Logo of Phnom Penh Post newspaper Phnom Penh Post - Cultural village near Angkor Wat proves popular

Cultural village near Angkor Wat proves popular

Cultural village near Angkor Wat proves popular

cultural.jpg
cultural.jpg

UNTAC, the United Nations' unprecedented $2.3 billion peacekeeping mission, brought 26,000 soldiers, police and civilians to Cambodia. Over 100 UN employees died from conflct, accidents, or disease. Above, the Cambodian Cultural Village's Wax Museum depicts the 1992-1993 UNTAC experience with a Blue Beret holding a taxi girl.

Angkor Wat temple is the icon of Cambodian tourism, but there is another, increasingly

popular, attraction on the way to Siem Reap Airport: the Cambodian Cultural Village,

where Cambodian and foreign visitors go every day.

Built in the tourism zone about 14 km from Angkor, this is a complex of miniature

Khmer villages covering 210,000 square meters, and comprises a great mixture of representative

and historical buildings and structures, local customs and practices of all major

ethnic Khmer groups.

It was opened in September 2003 to promote Cambodian culture to visitors and locals

alike.

Ung Vorin, an officer at the village, said that on "normal" days 1000 to

2000 people visit and on "festival" days (Khmer New Year, school holidays,

etc) the numbers can go up to 10,000.

Vorin said the layout comprises 11 unique villages, which represent the different

heritage and characteristics of nine Khmer races. There is the traditional Apsara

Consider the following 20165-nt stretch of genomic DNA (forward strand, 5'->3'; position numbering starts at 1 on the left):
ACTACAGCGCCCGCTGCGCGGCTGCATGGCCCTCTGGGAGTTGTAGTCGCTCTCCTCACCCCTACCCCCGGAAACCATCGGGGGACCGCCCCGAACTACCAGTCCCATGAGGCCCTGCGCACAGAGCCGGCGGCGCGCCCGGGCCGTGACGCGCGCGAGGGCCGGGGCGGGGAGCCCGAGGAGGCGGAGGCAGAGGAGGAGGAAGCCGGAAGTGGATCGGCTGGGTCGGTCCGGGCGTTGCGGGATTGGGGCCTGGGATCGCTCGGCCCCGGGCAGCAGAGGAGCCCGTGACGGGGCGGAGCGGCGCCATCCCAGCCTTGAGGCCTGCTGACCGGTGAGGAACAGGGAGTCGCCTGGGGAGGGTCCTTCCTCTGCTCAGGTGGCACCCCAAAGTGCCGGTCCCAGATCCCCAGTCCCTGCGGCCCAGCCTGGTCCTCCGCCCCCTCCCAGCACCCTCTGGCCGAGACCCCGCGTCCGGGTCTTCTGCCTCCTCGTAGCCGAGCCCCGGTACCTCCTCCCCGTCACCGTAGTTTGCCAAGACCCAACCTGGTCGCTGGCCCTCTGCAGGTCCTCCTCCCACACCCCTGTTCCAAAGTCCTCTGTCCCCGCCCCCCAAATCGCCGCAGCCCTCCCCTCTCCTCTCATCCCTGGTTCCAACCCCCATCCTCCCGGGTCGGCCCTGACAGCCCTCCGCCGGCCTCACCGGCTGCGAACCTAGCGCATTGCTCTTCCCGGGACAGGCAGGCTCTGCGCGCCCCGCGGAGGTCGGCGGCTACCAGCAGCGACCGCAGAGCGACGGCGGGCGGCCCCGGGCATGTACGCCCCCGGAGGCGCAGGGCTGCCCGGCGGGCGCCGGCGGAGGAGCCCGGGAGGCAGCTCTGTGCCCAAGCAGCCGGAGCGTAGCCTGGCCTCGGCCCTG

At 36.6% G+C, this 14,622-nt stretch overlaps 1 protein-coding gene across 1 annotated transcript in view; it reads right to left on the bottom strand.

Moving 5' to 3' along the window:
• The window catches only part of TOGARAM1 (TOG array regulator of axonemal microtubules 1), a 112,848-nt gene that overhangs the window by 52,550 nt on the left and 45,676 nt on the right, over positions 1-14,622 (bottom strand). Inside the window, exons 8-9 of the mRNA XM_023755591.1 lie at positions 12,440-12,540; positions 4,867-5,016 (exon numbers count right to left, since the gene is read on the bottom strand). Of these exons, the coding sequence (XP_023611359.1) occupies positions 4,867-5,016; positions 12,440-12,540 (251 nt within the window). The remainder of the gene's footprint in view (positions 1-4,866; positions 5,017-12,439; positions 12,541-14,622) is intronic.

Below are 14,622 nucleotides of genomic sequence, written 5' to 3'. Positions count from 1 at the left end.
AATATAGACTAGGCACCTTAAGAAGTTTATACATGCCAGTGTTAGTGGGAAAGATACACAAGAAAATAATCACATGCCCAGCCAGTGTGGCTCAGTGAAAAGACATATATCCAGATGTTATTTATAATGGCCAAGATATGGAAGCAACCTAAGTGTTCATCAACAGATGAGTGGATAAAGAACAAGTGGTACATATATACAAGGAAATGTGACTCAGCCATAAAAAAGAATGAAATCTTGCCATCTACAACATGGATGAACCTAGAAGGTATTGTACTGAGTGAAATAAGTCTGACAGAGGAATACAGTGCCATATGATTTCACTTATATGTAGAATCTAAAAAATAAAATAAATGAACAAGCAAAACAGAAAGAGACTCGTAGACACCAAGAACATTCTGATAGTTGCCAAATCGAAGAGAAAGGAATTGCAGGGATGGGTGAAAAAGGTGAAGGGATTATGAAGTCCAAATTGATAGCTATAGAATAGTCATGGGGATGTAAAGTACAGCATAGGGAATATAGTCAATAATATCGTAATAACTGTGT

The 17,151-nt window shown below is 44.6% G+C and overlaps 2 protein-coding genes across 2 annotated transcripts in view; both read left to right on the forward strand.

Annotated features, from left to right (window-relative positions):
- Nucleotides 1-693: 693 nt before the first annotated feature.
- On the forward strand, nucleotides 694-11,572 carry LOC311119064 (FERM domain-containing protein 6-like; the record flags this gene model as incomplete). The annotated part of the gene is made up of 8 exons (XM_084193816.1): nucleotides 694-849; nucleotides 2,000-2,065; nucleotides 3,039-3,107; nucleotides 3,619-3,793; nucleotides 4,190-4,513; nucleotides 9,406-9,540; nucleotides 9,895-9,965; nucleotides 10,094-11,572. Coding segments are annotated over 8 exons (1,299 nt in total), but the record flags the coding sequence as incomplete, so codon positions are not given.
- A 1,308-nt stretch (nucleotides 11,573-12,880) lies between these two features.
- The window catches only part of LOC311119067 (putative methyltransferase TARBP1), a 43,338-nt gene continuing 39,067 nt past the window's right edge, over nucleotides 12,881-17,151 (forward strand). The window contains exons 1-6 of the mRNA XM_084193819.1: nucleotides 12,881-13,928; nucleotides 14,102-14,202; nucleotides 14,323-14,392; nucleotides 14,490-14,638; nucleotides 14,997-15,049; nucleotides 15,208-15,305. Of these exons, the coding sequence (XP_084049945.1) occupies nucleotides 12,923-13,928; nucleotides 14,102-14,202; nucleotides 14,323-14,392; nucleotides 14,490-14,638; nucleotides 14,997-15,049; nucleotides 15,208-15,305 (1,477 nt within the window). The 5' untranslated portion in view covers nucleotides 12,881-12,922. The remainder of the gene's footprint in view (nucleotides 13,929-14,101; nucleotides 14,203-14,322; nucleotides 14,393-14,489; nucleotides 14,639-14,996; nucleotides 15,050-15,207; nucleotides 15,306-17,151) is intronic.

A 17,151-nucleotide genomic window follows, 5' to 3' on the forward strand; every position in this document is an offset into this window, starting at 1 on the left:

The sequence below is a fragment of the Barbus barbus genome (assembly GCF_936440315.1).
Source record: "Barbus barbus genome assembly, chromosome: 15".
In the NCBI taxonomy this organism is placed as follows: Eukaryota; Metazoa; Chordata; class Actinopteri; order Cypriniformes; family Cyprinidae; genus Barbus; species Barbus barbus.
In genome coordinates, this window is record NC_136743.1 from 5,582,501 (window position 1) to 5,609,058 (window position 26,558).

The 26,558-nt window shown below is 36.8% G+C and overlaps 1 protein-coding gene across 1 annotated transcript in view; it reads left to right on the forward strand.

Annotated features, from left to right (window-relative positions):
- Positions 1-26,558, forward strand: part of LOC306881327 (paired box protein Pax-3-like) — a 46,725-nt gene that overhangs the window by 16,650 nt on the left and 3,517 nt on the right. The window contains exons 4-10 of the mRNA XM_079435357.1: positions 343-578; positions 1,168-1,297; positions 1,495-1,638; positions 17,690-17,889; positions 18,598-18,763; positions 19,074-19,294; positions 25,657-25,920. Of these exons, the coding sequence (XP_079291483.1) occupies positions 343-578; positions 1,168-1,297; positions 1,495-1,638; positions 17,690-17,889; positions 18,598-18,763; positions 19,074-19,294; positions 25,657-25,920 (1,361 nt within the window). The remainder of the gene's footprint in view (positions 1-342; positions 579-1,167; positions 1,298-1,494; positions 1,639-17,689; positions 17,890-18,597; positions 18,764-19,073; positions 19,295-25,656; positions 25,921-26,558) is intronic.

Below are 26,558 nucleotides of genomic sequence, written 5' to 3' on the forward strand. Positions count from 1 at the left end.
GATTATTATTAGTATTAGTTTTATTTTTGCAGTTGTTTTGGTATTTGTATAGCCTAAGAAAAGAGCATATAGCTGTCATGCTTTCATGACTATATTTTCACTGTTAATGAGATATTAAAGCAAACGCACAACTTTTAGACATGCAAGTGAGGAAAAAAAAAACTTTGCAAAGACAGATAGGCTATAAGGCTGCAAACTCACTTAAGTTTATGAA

dance and also dance performances by the ethnic minorities from the northeast of

Cambodia.

At each village visitors can see craftsmen and women working at stone and wood carving,

silverware engraving and precious-stone cutting.

Museum displays show how Angkor Wat was built by the ancient Khmers, lifestyles during

the Chenla period and replicas of important people in Cambodian history.

Keo Many, 22, said his own country of Laos had nothing like this village. He found

it just as rewarding as the temples.

Chheang Vanna, 23, from Battambang, came with her family. She said that even though

the displayed objects were badly manufactured it was nevertheless a valuable experience

for young people. She suggested that each display of a person should have a small

biographical and historical description.

Koy Song, chief of the tourism office in Siem Reap, said in the first five months

of 2004, foreign visitor arrivals were more than 200,000 - an increase of 10.51 percent.

Chap Nhalyvoud, Governor of Siem Reap province, said Siem Reap's rapid growth was

putting pressure on security, electricity, water, roads and wastewater treatment.

The Asian Development Bank (ADB) is providing low-interest loan assistance of $25

million for water and wastewater investigation and development in Siem Reap.

According to the annual report of the Ministry of Tourism, about 57 percent of all

international visitor arrivals came to Siem Reap in 2003; the actual number for 2004

is expected to be 570,000. By 2008 it may reach 1.3 million and by 2010, 1.9 million.

Revenue collected from tourism in Siem Reap was about $100 million in 2003 and is

forecast at $240 million in 2006 and $600 million in 2010.

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